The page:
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Virtual reality lets scientists step inside their research

Jun 2007
Nancy D. Lamontagne

By displaying medicaland genomic data in 4-D images, a new human atlas called CAVEman lets scientists visualize their experiments in a cube-shaped virtual reality room. The images are projected from three walls and the floor. Photo by Masumi Yajima.

The atlas, created by Christoph W. Sensen and his team at the Sun Center of Excellence for Visual Genomics at the University of Calgary in Alberta, Canada — the group is also on the university’s medicalfaculty — could be useful to researchers studying disease, as well as to physicians exploring surgical planning. Picture by Christoph W. Sensen.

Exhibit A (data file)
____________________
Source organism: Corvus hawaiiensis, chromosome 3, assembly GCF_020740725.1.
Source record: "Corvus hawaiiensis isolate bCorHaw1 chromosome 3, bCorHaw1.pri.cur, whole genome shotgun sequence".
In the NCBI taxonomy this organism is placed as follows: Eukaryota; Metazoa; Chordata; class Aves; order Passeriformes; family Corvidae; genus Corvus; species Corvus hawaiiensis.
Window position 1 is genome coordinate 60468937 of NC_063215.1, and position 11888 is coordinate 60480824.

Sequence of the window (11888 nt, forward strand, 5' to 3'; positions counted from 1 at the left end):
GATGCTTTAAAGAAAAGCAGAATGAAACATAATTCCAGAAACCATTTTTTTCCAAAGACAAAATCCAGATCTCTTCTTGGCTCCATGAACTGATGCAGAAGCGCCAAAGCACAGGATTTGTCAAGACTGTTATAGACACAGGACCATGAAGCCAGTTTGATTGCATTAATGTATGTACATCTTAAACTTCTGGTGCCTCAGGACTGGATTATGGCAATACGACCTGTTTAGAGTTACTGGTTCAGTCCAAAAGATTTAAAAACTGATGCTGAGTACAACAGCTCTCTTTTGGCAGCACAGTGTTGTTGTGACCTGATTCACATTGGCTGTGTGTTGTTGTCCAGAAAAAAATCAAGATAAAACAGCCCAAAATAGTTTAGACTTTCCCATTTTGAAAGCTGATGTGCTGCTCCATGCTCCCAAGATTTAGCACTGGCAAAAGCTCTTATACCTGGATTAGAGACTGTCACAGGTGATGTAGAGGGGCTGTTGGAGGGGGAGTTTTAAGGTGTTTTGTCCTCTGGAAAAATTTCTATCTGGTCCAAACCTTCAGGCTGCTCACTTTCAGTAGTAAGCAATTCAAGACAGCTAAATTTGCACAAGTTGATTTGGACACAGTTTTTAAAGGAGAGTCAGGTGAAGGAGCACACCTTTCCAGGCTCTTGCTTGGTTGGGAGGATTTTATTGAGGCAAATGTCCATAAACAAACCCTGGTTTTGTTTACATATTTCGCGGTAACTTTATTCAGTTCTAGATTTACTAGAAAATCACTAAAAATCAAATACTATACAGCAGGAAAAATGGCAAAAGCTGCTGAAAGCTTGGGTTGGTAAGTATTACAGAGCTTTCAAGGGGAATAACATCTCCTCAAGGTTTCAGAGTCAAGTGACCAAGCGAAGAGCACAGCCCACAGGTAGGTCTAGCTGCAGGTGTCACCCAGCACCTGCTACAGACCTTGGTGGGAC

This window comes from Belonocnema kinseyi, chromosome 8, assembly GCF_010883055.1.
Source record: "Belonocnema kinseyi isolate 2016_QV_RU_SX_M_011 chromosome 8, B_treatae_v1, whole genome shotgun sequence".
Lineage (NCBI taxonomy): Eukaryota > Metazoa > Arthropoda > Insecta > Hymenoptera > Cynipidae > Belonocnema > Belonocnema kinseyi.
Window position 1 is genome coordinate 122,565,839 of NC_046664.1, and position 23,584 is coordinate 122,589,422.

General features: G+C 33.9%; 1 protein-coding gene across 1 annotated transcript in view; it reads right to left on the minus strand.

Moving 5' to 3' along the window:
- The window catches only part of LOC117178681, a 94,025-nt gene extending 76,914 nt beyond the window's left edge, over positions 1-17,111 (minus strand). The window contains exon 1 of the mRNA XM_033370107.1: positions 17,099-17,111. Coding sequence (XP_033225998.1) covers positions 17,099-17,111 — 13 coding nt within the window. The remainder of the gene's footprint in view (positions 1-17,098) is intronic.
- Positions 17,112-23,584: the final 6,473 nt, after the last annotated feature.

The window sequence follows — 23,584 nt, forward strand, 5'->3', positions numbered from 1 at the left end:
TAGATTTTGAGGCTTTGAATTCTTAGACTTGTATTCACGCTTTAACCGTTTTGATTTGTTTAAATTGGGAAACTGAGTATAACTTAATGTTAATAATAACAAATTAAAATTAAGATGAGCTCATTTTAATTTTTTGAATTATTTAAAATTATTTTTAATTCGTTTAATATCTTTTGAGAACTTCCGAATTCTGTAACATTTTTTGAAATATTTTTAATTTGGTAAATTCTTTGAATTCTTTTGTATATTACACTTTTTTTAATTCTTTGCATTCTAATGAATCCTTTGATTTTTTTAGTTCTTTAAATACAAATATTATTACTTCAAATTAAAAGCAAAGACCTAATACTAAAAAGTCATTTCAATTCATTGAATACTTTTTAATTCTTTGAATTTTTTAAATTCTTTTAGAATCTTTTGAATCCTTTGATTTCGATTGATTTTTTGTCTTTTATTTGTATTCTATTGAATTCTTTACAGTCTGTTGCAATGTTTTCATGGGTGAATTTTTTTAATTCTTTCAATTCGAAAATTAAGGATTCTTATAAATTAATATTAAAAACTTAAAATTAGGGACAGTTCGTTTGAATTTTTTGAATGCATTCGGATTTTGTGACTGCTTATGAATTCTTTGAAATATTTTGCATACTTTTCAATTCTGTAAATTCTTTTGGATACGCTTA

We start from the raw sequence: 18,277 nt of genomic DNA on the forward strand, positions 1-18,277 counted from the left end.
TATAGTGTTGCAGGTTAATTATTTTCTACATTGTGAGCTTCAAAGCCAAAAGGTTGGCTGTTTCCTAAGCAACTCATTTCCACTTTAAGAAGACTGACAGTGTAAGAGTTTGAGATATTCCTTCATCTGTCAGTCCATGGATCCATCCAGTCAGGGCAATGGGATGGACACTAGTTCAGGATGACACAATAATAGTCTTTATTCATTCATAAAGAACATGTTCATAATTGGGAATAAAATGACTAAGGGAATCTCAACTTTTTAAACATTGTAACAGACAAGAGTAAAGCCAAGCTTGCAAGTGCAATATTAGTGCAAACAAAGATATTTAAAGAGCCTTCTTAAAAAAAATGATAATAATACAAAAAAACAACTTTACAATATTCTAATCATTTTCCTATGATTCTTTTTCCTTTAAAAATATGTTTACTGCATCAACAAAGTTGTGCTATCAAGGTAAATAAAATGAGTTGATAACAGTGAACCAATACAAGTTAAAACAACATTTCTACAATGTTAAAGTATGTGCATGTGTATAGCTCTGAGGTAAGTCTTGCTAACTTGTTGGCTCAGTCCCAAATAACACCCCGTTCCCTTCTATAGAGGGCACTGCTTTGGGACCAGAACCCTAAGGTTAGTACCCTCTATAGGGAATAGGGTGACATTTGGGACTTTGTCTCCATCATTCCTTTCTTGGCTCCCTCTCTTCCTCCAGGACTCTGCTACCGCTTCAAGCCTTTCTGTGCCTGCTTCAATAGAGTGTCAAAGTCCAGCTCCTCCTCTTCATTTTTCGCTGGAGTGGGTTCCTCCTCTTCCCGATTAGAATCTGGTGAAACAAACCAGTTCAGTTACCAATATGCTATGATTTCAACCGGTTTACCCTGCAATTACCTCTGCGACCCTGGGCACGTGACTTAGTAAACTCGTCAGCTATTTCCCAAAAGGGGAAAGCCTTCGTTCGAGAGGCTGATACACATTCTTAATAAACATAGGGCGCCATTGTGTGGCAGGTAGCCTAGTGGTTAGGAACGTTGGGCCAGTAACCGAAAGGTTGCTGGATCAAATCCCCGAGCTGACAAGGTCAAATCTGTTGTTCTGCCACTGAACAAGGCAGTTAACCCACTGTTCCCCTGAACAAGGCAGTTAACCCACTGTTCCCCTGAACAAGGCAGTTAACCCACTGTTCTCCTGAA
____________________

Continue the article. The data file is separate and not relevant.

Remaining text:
The human atlas is based on data from anatomy textbooks, which a graphic artist rendered as animated drawings that were converted into Java 3D. The image resembles a real human but can be viewed in any scale. Thus one can look at the whole model or at any part of it at one time. Photos by Masumi Yajima and Christoph W. Sensen.

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